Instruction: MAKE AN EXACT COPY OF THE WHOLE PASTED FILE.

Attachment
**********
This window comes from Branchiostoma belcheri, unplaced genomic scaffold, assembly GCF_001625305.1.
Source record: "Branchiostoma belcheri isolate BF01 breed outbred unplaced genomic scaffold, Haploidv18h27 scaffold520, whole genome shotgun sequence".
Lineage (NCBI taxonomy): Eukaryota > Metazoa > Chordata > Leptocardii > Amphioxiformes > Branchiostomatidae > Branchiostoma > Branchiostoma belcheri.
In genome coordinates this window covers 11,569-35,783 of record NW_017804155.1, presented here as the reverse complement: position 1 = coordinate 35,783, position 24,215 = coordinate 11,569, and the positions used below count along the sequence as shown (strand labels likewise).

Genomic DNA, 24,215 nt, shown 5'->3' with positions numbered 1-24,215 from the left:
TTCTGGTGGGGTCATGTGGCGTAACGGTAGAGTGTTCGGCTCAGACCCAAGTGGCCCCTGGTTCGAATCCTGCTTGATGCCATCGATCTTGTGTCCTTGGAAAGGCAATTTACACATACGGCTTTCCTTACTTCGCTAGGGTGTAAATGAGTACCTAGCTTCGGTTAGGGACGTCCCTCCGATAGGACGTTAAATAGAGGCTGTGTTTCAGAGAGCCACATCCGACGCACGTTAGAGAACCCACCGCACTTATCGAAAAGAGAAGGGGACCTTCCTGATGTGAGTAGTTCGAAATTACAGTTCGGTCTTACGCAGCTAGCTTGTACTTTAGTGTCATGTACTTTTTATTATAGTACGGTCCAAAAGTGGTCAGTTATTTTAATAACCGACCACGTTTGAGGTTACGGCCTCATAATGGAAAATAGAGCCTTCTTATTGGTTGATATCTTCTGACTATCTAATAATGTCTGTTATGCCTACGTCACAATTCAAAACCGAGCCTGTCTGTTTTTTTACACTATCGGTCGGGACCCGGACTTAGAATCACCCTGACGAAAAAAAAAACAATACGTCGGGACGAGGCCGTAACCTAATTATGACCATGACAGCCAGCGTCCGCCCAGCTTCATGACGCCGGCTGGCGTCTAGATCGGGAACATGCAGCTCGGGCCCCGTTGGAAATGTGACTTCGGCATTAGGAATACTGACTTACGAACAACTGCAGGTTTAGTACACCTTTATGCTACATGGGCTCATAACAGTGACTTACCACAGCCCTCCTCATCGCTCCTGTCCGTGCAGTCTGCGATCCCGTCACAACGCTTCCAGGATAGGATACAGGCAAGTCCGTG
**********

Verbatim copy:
This window comes from Branchiostoma belcheri, unplaced genomic scaffold, assembly GCF_001625305.1.
Source record: "Branchiostoma belcheri isolate BF01 breed outbred unplaced genomic scaffold, Haploidv18h27 scaffold520, whole genome shotgun sequence".
Lineage (NCBI taxonomy): Eukaryota > Metazoa > Chordata > Leptocardii > Amphioxiformes > Branchiostomatidae > Branchiostoma > Branchiostoma belcheri.
In genome coordinates this window covers 11,569-35,783 of record NW_017804155.1, presented here as the reverse complement: position 1 = coordinate 35,783, position 24,215 = coordinate 11,569, and the positions used below count along the sequence as shown (strand labels likewise).

Genomic DNA, 24,215 nt, shown 5'->3' with positions numbered 1-24,215 from the left:
TTCTGGTGGGGTCATGTGGCGTAACGGTAGAGTGTTCGGCTCAGACCCAAGTGGCCCCTGGTTCGAATCCTGCTTGATGCCATCGATCTTGTGTCCTTGGAAAGGCAATTTACACATACGGCTTTCCTTACTTCGCTAGGGTGTAAATGAGTACCTAGCTTCGGTTAGGGACGTCCCTCCGATAGGACGTTAAATAGAGGCTGTGTTTCAGAGAGCCACATCCGACGCACGTTAGAGAACCCACCGCACTTATCGAAAAGAGAAGGGGACCTTCCTGATGTGAGTAGTTCGAAATTACAGTTCGGTCTTACGCAGCTAGCTTGTACTTTAGTGTCATGTACTTTTTATTATAGTACGGTCCAAAAGTGGTCAGTTATTTTAATAACCGACCACGTTTGAGGTTACGGCCTCATAATGGAAAATAGAGCCTTCTTATTGGTTGATATCTTCTGACTATCTAATAATGTCTGTTATGCCTACGTCACAATTCAAAACCGAGCCTGTCTGTTTTTTTACACTATCGGTCGGGACCCGGACTTAGAATCACCCTGACGAAAAAAAAAACAATACGTCGGGACGAGGCCGTAACCTAATTATGACCATGACAGCCAGCGTCCGCCCAGCTTCATGACGCCGGCTGGCGTCTAGATCGGGAACATGCAGCTCGGGCCCCGTTGGAAATGTGACTTCGGCATTAGGAATACTGACTTACGAACAACTGCAGGTTTAGTACACCTTTATGCTACATGGGCTCATAACAGTGACTTACCACAGCCCTCCTCATCGCTCCTGTCCGTGCAGTCTGCGATCCCGTCACAACGCTTCCAGGATAGGATACAGGCAAGTCCGTG